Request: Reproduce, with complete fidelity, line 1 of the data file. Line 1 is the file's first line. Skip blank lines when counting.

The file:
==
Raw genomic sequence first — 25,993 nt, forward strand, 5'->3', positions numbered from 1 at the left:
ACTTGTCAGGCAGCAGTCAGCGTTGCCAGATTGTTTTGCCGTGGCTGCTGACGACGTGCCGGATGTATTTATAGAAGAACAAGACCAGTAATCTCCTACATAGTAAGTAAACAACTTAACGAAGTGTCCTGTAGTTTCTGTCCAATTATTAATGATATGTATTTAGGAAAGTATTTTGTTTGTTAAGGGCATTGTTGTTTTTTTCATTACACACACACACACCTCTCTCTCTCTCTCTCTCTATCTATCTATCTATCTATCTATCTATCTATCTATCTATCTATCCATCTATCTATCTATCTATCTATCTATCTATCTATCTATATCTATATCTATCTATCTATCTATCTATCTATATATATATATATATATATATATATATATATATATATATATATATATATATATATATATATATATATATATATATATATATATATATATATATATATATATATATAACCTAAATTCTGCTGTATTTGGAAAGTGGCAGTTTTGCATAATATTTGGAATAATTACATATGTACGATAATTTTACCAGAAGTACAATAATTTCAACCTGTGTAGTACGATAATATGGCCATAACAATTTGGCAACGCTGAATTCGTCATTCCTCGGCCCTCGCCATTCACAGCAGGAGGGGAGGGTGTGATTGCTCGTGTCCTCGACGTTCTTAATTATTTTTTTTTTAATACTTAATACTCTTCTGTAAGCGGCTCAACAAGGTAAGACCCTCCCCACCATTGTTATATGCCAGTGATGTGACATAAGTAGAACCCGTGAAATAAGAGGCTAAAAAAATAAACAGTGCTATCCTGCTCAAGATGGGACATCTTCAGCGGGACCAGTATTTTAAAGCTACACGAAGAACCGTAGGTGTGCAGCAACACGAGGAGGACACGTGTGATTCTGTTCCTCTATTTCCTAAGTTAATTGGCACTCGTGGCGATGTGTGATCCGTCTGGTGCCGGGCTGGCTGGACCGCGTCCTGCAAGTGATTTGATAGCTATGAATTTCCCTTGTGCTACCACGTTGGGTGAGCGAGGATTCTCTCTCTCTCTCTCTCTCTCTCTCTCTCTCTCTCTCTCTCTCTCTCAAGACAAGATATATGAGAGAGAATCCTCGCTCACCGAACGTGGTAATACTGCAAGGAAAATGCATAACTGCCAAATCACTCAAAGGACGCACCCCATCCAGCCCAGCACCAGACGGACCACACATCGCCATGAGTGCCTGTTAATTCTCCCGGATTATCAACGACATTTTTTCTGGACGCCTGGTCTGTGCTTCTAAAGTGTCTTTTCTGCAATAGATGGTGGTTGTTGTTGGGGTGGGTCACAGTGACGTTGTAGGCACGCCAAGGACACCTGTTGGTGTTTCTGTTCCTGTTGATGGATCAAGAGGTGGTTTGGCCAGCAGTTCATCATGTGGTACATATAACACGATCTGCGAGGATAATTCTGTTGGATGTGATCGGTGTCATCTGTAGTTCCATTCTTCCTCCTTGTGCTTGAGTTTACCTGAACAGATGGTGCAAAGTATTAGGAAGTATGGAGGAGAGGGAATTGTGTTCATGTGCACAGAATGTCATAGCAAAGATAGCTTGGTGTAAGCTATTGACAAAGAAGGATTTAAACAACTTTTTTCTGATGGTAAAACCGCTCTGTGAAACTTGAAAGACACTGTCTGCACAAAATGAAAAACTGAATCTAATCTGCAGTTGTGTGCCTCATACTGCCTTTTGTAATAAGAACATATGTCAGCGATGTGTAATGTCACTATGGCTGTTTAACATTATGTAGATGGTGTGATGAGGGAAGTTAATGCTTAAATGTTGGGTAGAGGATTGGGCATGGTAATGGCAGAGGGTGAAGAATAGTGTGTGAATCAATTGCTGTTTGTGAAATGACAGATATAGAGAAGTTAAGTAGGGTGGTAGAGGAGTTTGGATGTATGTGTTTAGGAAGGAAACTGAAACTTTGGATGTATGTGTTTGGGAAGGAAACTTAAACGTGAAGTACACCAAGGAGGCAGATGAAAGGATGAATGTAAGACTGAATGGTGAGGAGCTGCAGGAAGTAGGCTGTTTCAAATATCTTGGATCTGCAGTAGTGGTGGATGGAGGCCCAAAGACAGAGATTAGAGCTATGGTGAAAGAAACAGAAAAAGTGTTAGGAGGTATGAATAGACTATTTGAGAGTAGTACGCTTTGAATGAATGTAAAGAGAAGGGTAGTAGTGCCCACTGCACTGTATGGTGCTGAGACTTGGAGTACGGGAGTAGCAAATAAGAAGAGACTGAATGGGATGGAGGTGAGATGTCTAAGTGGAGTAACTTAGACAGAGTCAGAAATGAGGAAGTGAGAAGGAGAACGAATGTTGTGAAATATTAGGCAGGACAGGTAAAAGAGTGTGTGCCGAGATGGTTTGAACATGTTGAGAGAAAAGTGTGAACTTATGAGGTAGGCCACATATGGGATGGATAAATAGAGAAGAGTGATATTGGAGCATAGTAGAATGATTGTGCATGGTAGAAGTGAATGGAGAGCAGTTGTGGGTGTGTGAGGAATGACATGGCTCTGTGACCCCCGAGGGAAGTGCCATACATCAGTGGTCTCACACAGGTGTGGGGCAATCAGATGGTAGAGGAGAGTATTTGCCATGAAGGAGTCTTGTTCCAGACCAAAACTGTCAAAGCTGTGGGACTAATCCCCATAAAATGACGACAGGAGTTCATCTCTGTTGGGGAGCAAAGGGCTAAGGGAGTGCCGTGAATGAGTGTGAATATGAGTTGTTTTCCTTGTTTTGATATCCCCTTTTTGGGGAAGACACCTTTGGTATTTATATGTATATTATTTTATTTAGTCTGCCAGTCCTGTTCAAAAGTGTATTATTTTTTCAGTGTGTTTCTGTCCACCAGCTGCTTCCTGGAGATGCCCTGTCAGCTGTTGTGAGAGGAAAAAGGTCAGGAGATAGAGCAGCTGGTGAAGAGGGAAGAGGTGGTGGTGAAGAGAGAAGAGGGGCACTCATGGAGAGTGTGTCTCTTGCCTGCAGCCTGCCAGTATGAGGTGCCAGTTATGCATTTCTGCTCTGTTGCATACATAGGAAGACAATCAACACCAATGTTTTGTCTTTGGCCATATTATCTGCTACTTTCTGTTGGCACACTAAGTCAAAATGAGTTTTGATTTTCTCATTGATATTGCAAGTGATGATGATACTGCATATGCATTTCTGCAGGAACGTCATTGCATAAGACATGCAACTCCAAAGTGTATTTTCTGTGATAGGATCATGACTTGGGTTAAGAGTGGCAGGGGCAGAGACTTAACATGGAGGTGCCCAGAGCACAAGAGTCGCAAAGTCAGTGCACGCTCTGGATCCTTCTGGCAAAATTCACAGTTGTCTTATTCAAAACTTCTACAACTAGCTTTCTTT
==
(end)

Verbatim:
Raw genomic sequence first — 25,993 nt, forward strand, 5'->3', positions numbered from 1 at the left: